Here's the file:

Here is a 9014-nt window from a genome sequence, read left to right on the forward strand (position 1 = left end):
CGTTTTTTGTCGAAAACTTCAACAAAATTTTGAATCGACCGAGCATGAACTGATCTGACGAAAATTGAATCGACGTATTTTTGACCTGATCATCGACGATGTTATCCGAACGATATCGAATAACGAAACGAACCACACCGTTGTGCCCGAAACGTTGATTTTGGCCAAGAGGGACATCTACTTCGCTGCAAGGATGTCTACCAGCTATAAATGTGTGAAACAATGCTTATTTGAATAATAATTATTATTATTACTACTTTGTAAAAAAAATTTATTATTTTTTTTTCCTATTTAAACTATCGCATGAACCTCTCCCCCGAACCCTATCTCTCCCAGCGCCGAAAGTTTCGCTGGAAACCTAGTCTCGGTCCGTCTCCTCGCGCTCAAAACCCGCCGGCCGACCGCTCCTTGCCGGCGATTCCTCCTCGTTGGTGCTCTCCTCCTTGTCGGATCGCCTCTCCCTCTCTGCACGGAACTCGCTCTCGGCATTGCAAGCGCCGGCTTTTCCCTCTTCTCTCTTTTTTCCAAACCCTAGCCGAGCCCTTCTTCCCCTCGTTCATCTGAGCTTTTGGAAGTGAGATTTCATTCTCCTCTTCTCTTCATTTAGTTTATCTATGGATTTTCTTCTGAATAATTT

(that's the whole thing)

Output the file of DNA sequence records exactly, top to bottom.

Here is a 9014-nt window from a genome sequence, read left to right on the forward strand (position 1 = left end):
CGTTTTTTGTCGAAAACTTCAACAAAATTTTGAATCGACCGAGCATGAACTGATCTGACGAAAATTGAATCGACGTATTTTTGACCTGATCATCGACGATGTTATCCGAACGATATCGAATAACGAAACGAACCACACCGTTGTGCCCGAAACGTTGATTTTGGCCAAGAGGGACATCTACTTCGCTGCAAGGATGTCTACCAGCTATAAATGTGTGAAACAATGCTTATTTGAATAATAATTATTATTATTACTACTTTGTAAAAAAAATTTATTATTTTTTTTTCCTATTTAAACTATCGCATGAACCTCTCCCCCGAACCCTATCTCTCCCAGCGCCGAAAGTTTCGCTGGAAACCTAGTCTCGGTCCGTCTCCTCGCGCTCAAAACCCGCCGGCCGACCGCTCCTTGCCGGCGATTCCTCCTCGTTGGTGCTCTCCTCCTTGTCGGATCGCCTCTCCCTCTCTGCACGGAACTCGCTCTCGGCATTGCAAGCGCCGGCTTTTCCCTCTTCTCTCTTTTTTCCAAACCCTAGCCGAGCCCTTCTTCCCCTCGTTCATCTGAGCTTTTGGAAGTGAGATTTCATTCTCCTCTTCTCTTCATTTAGTTTATCTATGGATTTTCTTCTGAATAATTT